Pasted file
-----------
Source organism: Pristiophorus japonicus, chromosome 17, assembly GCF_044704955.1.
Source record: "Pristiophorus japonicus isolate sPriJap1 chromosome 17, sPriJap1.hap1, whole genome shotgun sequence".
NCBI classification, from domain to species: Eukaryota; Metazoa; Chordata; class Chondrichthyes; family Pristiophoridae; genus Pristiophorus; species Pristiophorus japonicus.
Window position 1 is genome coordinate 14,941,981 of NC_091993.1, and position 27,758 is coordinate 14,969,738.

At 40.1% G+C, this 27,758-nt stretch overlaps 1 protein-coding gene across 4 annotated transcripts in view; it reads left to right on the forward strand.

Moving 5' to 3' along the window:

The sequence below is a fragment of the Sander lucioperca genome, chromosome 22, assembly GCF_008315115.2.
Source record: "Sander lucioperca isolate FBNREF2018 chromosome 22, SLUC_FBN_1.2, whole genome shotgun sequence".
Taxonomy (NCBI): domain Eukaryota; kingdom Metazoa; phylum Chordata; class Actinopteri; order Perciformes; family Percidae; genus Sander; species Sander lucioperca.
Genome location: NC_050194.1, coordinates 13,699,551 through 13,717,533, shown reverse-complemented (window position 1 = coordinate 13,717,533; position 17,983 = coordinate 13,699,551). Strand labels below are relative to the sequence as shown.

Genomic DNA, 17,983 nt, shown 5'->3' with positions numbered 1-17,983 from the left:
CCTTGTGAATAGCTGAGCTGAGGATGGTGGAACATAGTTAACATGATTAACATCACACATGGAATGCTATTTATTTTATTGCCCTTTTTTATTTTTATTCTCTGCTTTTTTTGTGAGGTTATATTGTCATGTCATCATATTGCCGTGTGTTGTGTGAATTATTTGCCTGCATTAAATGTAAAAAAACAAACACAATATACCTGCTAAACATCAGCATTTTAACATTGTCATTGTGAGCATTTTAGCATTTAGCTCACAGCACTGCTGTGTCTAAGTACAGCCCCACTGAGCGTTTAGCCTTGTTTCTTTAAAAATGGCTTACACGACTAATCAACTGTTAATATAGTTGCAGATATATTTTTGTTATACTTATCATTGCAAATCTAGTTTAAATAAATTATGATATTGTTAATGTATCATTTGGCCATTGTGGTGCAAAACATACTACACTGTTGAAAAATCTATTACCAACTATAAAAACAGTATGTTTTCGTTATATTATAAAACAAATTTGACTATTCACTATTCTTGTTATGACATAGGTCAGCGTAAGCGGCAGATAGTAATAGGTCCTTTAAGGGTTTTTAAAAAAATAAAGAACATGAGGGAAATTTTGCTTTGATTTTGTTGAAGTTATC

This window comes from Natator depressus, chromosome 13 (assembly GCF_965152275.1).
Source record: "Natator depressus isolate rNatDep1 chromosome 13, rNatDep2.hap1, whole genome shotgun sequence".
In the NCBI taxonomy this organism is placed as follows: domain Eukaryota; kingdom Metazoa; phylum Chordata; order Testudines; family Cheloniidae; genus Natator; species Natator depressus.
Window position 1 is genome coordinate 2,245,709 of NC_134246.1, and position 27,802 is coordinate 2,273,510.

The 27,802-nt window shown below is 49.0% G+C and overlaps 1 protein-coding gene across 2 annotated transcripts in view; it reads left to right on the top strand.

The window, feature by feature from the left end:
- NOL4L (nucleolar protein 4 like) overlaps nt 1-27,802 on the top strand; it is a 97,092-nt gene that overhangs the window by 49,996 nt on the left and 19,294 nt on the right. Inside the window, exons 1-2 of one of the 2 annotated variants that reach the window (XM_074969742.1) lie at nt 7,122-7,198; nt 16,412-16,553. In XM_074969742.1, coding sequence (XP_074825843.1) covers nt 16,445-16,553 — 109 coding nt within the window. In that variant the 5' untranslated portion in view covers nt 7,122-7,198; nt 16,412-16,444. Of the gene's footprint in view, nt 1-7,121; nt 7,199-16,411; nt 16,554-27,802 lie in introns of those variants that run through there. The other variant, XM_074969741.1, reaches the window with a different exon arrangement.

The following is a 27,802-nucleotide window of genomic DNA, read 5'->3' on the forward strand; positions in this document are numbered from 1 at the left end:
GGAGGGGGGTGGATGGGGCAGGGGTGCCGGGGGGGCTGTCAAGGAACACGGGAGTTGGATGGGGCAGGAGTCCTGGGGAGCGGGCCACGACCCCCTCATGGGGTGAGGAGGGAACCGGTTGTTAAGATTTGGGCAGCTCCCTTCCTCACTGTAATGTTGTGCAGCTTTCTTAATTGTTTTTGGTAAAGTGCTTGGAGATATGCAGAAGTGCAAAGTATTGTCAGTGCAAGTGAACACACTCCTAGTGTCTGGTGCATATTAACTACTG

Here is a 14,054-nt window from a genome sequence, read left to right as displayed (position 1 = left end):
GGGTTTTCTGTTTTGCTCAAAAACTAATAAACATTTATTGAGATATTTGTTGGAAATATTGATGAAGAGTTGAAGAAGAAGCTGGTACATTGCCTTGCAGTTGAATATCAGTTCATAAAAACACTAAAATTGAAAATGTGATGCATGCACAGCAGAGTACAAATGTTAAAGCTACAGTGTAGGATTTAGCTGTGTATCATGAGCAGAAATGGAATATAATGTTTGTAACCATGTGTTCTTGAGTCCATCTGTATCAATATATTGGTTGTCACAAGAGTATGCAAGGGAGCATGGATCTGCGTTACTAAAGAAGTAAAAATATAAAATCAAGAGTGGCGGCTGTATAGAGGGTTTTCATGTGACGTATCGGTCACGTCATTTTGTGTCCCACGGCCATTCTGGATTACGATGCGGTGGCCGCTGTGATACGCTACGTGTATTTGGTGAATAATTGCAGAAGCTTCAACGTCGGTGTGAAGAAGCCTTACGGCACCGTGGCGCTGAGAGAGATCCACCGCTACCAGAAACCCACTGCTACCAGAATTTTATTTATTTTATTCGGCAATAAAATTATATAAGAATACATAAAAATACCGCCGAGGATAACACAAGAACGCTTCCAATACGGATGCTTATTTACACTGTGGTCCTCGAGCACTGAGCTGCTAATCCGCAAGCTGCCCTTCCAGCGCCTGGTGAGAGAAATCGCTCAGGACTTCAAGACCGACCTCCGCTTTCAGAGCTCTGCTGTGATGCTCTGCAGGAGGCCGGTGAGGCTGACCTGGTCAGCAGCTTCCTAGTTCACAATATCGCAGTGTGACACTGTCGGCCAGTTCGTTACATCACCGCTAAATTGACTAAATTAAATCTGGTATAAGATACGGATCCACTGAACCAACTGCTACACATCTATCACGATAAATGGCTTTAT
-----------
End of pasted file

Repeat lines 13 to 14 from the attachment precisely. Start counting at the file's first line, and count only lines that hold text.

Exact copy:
This window comes from Natator depressus, chromosome 13 (assembly GCF_965152275.1).
Source record: "Natator depressus isolate rNatDep1 chromosome 13, rNatDep2.hap1, whole genome shotgun sequence".